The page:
He expects to be around to see the projected 2022 opening of the $20 million, 114,000-square-foot Windgate Center for Fine and Performing Arts, which will include space for music and theater programs and performances as well as an exterior space for three-dimensional art.

His administrative responsibilities mean he doesn't get as much time to sculpt anymore. He opts to create only when he has a block of several hours. He prefers to work from 12 to 12 -- he doesn't care if that's 12 a.m. to 12 p.m. or vice versa. The new facility will not only provide a more central location for fine art students currently housed in three buildings, it will afford him a covered outdoor space so he can work, rain or shine.

A 2,500-pound piece of Indiana limestone, which he refers to as his "retirement stone" waits outside the studio. Just as with other stones, he has already looked at it and determined what it will be when it's finished.

"When I'm done with that, I'm retiring," he explains. "I'm just going to walk away and leave it there."

• DATE AND PLACE OF BIRTH: Dec. 7, 1960, Goldsboro, N.C.

• MY CREATIVITY IS FUELED BY: My relationship with God.

• FIVE PEOPLE LIVING OR DEAD THAT I WOULD INVITE TO AN ART EXHIBIT: My mom and dad, so they would understand what I was doing; Richard Hunt, a Chicago artist who inspired me when I was younger, Jacob Lawrence, another artist who is deceased; and former Secretary of State Condoleezza Rice.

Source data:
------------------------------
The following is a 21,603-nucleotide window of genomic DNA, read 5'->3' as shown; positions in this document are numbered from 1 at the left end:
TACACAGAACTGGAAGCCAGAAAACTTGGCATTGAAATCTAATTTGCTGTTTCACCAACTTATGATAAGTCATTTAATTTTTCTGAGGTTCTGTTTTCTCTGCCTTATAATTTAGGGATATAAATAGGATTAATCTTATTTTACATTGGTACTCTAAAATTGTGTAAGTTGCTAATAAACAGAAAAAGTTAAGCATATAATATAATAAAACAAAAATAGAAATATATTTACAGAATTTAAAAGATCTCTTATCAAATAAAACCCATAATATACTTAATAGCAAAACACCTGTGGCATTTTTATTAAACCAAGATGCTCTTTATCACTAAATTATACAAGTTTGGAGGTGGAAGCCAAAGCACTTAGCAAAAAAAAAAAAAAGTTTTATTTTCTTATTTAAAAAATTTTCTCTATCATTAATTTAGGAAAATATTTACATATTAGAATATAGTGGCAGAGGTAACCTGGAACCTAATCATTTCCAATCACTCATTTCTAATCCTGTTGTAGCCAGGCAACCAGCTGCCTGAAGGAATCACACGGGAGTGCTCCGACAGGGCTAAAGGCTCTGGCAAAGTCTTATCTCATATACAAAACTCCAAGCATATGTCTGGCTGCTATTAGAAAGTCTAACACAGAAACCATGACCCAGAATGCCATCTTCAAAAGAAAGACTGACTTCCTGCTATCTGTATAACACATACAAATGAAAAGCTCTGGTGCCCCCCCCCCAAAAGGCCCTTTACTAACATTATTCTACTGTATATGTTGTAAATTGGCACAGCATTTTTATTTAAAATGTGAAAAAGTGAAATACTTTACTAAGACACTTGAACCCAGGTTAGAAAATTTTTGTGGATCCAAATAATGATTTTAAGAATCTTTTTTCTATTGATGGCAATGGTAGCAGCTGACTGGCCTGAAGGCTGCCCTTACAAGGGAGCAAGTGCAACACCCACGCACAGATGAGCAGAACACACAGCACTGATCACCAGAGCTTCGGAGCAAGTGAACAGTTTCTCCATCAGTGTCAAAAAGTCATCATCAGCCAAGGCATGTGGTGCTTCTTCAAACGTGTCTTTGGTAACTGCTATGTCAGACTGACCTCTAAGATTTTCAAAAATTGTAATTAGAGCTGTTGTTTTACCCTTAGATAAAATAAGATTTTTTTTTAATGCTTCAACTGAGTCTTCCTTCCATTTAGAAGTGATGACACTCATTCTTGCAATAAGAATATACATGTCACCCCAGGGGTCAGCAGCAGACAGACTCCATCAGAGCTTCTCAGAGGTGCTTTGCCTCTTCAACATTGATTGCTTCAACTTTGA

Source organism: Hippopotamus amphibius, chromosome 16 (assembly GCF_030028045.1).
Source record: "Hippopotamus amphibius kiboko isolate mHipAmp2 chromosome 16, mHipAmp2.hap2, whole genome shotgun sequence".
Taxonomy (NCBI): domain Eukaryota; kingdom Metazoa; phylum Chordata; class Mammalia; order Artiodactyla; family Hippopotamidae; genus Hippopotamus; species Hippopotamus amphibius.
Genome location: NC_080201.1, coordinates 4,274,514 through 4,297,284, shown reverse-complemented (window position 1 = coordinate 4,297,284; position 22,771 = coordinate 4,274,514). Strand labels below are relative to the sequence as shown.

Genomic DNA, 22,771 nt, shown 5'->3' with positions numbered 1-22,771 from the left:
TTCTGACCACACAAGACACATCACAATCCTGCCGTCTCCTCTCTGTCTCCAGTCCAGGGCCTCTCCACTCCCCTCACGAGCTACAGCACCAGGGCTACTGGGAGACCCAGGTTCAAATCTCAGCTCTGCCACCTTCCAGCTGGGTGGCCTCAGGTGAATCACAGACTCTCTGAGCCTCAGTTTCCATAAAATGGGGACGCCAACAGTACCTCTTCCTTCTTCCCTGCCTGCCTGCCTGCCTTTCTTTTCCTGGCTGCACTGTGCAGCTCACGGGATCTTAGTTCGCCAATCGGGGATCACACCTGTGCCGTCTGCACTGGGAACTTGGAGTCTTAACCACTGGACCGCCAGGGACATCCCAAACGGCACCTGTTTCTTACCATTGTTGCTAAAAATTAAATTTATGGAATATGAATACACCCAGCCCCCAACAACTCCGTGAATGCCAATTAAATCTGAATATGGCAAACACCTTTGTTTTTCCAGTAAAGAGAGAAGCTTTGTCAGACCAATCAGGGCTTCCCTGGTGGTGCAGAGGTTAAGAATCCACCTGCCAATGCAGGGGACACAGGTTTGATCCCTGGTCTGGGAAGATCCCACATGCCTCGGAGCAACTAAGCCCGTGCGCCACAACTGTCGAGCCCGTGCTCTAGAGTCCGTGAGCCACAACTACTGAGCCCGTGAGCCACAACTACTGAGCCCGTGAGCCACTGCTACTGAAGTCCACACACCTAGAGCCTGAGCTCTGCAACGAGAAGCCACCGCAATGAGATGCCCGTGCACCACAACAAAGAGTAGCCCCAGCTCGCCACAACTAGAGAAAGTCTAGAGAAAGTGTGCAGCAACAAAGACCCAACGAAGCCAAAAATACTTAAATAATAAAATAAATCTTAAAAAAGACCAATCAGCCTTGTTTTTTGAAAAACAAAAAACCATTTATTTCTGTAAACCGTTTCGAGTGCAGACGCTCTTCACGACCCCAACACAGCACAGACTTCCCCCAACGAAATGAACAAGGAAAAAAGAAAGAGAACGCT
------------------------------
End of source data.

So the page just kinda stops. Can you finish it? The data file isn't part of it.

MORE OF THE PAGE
• MY HAPPY PLACE IS: The mountains, watching the sunset. When I was in California working for the summer I would go up into the hills of Berkeley and watch the sun set over Alcatraz.


• THE BEST ADVICE I EVER GOT WAS: From my dad, who said, "Son, you can't tell grown people what to do."

• MY FAVORITE MEAL IS: Medium well-done T-bone steak.

• MY MOST VIVID CHILDHOOD MEMORY: The day my dad stood up to the Klan in the grocery store in my hometown.

• MY BIGGEST PET PEEVE: Thieves and liars. When I was homeless and I didn't have money to buy food, my parents raised me not to steal and lie and I would rather not eat than steal somebody else's food. I saw how hard my parents worked to bring up us five kids.


Photo by Thomas Metthe
“I never had a lot of encouragement. I didn’t get a lot of support, even from my own family, when I was in undergraduate because they were like ‘Art major? Hmmmm. Go to school where you can get something and make some money, make a living.’” - Bryan Winfred Massey Sr.

High Profile on 04/14/2019

Print Headline: HIGH PROFILE: Sought-after stone carver Bryan Massey serves as UCA art department’s first black chairman


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  • UoABarefootPhdFICYMCA
    April 14, 2019 at 8:49 p.m.

    Here's wishing Kimberly Dishongh wasnt such a RACIST.
    This headline and the provided material is racism.
    Read it again.
    Nobody should be celebrated for their race.
    But race baiting scumbags like Kimberly Dishongh will.